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Content archived on 2024-05-29

Tracking Minoan mobility using a multi-isoptopic approach

Final Activity Report Summary - MINOAN ISOTOPES (Tracking Minoan mobility using a multi-isoptopic approach)

For more than 20 years the measurement of isotopic ratios of several chemical elements have been routinely applied to human and animal skeletal material recovered from archaeological sites to provide evidence of past diets (e.g. carbon, nitrogen) and of migration of individuals (oxygen, sulphur and strontium). Most studies have measured only one or two isotopes (e.g. carbon and nitrogen) and as a consequence only investigated one aspect of the archaeology (i.e. either diet or migration).

In this study a multi-isotopic approach, measuring isotopic ratios of carbon, nitrogen, and sulphur of bone collagen and oxygen, and strontium isotopes of tooth enamel, was applied to skeletal material excavated from Minoan and Bronze Age Crete. Migration plays an important role in Minoan prehistory, so the aim of the project was to address questions of migration and palaeodiet on the island of Crete. Furthermore, the island of Crete presents a limited area (an island) with different geological bedrocks and environments and as such provides a perfect natural laboratory in which to test the further aim of the project, that is - to assess how useful the multi-isotopic approach is.

Skeletal material from 365 individuals (human and animal) from 17 archaeological sites were measured for isotopic analysis, including more than: 300 carbon/nitrogen, 100 sulphur and 200 strontium isotope determinations.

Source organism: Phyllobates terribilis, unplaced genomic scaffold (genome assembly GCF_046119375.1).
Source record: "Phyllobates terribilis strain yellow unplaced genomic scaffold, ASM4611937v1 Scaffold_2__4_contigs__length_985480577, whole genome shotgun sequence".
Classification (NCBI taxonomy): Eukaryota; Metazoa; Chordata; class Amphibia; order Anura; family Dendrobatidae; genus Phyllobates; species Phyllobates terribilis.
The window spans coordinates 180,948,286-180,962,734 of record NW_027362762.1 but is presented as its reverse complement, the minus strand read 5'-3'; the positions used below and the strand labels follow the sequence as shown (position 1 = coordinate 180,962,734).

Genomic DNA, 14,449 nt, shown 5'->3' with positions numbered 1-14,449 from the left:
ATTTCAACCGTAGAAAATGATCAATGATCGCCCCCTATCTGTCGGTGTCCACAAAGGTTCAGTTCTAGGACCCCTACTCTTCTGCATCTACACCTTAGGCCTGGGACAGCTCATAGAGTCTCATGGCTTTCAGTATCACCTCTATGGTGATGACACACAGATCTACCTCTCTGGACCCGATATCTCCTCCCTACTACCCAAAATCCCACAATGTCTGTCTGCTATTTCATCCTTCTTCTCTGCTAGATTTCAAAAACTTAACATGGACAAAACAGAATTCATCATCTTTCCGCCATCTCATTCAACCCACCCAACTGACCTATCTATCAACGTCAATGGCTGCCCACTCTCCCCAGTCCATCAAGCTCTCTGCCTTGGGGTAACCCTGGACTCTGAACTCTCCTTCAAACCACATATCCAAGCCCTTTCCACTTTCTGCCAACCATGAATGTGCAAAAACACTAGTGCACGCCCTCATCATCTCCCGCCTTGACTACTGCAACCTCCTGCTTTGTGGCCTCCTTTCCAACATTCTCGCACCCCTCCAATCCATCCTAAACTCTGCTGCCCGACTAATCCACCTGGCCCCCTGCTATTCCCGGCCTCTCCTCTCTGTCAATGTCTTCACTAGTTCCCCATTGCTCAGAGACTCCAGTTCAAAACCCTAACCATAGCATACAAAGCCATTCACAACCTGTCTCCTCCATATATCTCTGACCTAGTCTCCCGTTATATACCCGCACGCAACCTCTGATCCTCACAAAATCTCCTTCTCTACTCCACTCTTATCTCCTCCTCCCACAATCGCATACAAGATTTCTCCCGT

The results reveal that people and animals from Crete are characterised by sulphur and strontium isotope values typical of the marine/coastal environment and expected local limestone values. Whilst the values of most humand adhered to this local value, 6 individuals from the cemetery site of Armenoi have unusual strontium isotope values and two of these have unusual sulphur values. The isotope data combined with morphological data suggests something unusual about these individuals and that they could possibly be immigrants to the island of Crete. In contrast to the marine/coastal influence on the sulphur and strontium isotopes, the carbon and nitrogen isotope data indicate that neither the humans nor the animals in Minoan Crete consumed significant amounts of marine protein, and that diets were isotopically similar for all individuals across the island and in different time periods.

The multi-isotopic approach has proved very effective on the island of Crete, especially the combined use of sulphur and strontium isotopes for characterising the isotopic landscape of Minoan Crete and providing some evidence for possible migrants at the site or Armenoi. If only one isotope had been used, interpretation would be much more difficult. Furthermore, it has highlighted the role of sulphur isotopes combined with carbon and nitrogen isotope (palaeodietary data) to identify people living in coastal environments but not consuming marine resources.

This work contributes one of the largest isotopic studies applied to archaeological material of one geographic area and archaeological period, to date, as such it provide a sound foundation for future isotopic studies of Crete and the Mediterranean area. It demonstrates that the multi-isotopic approach at such a scale is an excellent methodology for making archaeological interpretations of migration and palaeodietary studies.